In the Form Change/Transformation theme the artist wants to study different ways of creating works of art that, in the broadest sense, change their form, colour or medium.
In 2018 V2 Lab for the Unstable Media in Rotterdam invited artists to send in project proposals. The assignment was: find works in our archives that can be improved with the technology of today and/or of which a new, original version can be made.
My choice for the contest was ‘Sculptures’ by Tàmas Waliczky (1997), a work I had not seen before. It clearly shows parallels with my earlier works, and I had the distinct impression I could indeed improve it.
The parallels I saw in Waliczky’s work are in, amongst others:
- Spinning Tops (2002), in which a top goes into a spin over time.
- Drinking a Cup of Coffee in 180° (2004) and On the Origin of Butterflies (2005), both paintings combined with video; they depict a summary of evolving time.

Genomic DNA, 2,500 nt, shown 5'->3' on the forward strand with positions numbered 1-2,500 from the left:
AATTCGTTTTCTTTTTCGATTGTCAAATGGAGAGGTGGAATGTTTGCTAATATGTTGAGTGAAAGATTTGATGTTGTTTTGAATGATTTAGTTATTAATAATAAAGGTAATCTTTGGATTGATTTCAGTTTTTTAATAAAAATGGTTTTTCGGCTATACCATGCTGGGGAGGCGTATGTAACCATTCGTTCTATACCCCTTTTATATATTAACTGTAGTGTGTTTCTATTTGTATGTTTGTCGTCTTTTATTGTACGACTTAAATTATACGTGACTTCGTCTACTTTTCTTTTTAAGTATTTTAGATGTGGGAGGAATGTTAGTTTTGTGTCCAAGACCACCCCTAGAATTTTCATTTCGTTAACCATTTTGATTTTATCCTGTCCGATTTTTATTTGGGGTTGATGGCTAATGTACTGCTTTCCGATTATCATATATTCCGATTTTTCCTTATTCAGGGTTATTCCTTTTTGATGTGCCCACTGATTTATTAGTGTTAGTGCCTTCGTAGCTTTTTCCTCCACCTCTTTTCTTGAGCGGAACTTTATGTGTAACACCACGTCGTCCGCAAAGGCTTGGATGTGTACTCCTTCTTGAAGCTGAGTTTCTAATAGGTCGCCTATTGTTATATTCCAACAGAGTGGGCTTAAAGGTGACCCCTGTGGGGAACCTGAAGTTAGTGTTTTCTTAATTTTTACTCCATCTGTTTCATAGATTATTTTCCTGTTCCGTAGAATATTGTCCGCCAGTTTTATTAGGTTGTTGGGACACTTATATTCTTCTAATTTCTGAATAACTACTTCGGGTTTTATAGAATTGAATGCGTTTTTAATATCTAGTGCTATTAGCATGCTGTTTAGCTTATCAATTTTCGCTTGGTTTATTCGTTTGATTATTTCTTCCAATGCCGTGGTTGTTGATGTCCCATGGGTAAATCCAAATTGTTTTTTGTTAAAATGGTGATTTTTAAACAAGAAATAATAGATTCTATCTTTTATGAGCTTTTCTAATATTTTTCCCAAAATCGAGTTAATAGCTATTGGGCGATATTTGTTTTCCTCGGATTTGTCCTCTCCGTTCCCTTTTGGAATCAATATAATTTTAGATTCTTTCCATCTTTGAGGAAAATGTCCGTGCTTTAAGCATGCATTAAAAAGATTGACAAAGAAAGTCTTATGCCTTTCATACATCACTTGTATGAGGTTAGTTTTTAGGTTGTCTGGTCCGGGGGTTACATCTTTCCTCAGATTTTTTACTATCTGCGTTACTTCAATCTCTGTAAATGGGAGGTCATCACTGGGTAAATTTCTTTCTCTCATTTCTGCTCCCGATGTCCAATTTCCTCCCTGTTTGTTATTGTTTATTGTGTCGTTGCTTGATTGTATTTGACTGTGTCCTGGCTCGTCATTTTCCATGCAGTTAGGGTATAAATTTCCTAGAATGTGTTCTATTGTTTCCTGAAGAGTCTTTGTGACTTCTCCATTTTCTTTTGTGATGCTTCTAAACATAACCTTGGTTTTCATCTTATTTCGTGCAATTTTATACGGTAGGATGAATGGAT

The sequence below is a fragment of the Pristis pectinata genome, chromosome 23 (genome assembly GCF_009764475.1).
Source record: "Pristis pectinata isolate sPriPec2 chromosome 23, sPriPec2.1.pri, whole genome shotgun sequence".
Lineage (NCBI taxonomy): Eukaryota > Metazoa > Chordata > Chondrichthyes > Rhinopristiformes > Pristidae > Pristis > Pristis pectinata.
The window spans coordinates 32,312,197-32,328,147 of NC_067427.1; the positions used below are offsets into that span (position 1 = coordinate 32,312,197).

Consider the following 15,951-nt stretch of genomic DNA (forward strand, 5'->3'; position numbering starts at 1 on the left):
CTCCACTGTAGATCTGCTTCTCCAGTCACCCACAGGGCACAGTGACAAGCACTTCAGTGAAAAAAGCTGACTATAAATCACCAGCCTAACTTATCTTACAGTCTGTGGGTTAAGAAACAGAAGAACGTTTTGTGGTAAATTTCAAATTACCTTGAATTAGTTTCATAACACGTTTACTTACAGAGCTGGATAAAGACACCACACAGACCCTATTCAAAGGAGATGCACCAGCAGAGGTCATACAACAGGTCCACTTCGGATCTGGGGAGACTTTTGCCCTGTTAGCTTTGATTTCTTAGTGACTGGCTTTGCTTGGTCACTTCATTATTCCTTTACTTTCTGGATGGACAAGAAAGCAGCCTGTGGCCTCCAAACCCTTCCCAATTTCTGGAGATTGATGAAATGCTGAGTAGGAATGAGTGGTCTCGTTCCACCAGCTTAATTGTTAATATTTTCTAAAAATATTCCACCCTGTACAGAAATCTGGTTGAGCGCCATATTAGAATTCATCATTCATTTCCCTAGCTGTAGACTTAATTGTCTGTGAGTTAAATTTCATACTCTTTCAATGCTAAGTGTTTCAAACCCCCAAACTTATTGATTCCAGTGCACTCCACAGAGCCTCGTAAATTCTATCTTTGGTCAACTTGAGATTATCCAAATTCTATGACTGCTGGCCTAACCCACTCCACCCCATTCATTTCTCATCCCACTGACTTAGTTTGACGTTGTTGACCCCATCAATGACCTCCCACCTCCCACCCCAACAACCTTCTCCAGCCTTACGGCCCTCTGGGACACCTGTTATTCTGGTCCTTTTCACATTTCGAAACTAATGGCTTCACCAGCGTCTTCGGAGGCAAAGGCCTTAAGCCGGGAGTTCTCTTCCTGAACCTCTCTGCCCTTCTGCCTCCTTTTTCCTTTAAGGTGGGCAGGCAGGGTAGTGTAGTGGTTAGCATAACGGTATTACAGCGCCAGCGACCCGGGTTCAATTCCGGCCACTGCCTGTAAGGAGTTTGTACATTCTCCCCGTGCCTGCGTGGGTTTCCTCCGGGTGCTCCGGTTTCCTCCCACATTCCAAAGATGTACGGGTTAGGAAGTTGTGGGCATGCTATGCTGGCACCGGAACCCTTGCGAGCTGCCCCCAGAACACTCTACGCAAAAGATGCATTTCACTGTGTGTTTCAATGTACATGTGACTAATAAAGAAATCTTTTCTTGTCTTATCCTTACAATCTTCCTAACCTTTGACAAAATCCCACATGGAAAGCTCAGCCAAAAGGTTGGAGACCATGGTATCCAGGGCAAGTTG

- An A1 drawing from 2008, based on similar ideas.
Unfortunately my proposal was not accepted. Executing it myself is impossible for lack of the necessary tools but I hope to realise it at a later date.
The works No. 1, 2 and three, which were attached to my proposal, are shown here as I find them visually interesting and as the underlying idea fits perfectly into the ‘Form Change’ theme which I have worked on for quite a while now and which I plan to continue in a number of animation videos.
Every Movement Creates a Shape No.4 Spinning Top
An animated interpretation of the three-dimensional work ‘Spinning Tops’ (2002).
Every Movement Creates a Shape No.3
I make a movement from a sitting to a standing position. The first shot shows the shape of my movement but it gets smaller. In the second part the whole movement (and therefore the shape) is unchanged.
Every Movement Creates a Shape No.2
A virtual character makes a movement the second half of which crystallizes. The camera moves around the shape to show it completely.
Every Movement Creates a Shape No.1
A ball moves from left to right. Each of its movements in space and time is transformed into a crystal form. Walicsky called his ‘frozen movements’ ‘time crystals’, hence the material chosen: glass.